Year of Publication

2016

Degree Name

Master of Science (MS)

Document Type

Master's Thesis

College

Arts and Sciences

Department

Psychology

First Advisor

Dr. Ramesh Bhatt

Abstract

Although there is a wealth of knowledge on categorization in infancy, there are still many unanswered questions about the nature of category representation in infancy. For example, it is yet unclear whether categories in infancy have well-defined boundaries or what knowledge about species categories young infants have before entering the lab. Using a morphing technique, we linearly altered the proportion of cat versus dog in images and observed how infants reacted to contrasts between pairs of images that either did or did not cross over the categorical boundary. This was done while equating between-category and within-category similarity. Results indicate that infants’ pre-existing categories of cats and dogs are discrete and mutually exclusive. Experiment 2 found that inversion caused a disruption in processing by 6.5- but not 3.5- month-old infants, indicating a developmental change in category representation. These findings demonstrate a propensity to dichotomize early in life that could have implications for social categorizations, such as race and gender. Furthermore, this work extends previous knowledge of infant categorical perception by demonstrating a priori knowledge of familiar species categories and the boundaries between them.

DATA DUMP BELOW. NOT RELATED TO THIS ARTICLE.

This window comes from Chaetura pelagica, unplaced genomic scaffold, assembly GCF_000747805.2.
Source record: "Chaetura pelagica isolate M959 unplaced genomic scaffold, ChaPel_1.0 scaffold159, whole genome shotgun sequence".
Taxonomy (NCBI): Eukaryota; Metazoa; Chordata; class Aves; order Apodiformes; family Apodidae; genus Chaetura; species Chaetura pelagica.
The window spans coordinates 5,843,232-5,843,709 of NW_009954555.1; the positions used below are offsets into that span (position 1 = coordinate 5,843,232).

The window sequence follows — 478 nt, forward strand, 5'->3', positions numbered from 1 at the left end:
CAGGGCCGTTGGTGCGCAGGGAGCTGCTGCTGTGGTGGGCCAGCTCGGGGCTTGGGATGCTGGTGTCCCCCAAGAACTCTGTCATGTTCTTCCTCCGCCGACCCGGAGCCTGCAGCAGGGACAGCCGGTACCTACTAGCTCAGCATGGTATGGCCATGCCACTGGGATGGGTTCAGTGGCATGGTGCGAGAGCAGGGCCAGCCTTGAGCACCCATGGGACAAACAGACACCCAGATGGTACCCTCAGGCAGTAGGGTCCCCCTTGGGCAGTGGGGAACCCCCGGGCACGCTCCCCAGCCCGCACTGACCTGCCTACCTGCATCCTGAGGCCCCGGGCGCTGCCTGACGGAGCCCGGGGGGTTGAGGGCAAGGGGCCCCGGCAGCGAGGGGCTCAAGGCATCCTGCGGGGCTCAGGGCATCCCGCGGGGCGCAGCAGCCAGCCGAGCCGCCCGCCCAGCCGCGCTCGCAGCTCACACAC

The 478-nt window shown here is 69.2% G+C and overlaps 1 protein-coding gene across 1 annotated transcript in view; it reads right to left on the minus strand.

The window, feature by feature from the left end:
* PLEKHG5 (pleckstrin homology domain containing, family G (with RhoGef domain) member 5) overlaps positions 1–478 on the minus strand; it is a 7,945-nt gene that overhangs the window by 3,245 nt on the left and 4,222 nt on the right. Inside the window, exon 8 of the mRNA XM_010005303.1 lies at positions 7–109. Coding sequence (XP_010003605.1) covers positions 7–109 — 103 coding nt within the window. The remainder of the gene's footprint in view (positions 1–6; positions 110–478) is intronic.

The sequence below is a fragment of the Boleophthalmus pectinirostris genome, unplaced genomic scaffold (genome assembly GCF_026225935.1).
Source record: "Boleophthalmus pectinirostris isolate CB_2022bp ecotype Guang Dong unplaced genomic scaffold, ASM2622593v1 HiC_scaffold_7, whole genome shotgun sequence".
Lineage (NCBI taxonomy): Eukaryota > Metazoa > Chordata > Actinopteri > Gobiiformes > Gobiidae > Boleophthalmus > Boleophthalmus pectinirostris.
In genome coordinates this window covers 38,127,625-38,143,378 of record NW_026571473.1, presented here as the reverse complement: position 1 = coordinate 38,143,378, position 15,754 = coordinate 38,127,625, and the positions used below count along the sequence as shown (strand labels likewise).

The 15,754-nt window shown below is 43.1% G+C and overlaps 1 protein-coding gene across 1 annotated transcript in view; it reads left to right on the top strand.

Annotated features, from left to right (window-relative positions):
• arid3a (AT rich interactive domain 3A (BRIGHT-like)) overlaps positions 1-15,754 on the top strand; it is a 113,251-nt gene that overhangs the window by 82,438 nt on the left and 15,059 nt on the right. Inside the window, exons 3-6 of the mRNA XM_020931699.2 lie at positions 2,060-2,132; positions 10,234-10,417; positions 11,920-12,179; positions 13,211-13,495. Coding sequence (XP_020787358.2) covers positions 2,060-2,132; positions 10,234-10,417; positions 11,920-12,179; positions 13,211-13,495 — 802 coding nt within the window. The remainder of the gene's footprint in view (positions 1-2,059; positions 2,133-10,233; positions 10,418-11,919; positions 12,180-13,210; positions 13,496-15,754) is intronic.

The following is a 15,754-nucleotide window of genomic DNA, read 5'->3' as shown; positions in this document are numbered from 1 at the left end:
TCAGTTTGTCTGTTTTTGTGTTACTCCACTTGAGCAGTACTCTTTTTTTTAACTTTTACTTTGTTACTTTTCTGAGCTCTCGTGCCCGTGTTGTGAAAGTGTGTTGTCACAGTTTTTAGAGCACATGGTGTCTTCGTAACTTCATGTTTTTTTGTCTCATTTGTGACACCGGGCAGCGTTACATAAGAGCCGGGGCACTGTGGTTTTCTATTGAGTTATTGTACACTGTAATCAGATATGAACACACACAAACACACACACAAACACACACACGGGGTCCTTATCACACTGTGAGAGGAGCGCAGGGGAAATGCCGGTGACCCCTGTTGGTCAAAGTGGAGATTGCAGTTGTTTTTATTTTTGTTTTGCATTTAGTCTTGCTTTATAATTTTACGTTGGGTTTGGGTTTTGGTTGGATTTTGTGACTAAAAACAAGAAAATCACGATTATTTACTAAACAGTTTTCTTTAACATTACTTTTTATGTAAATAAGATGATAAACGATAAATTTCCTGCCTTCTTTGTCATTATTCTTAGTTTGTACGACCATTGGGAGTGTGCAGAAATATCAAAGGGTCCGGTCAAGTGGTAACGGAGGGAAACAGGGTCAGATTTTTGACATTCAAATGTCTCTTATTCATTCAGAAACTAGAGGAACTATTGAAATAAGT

Digital Object Identifier (DOI)

http://dx.doi.org/10.13023/ETD.2016.258

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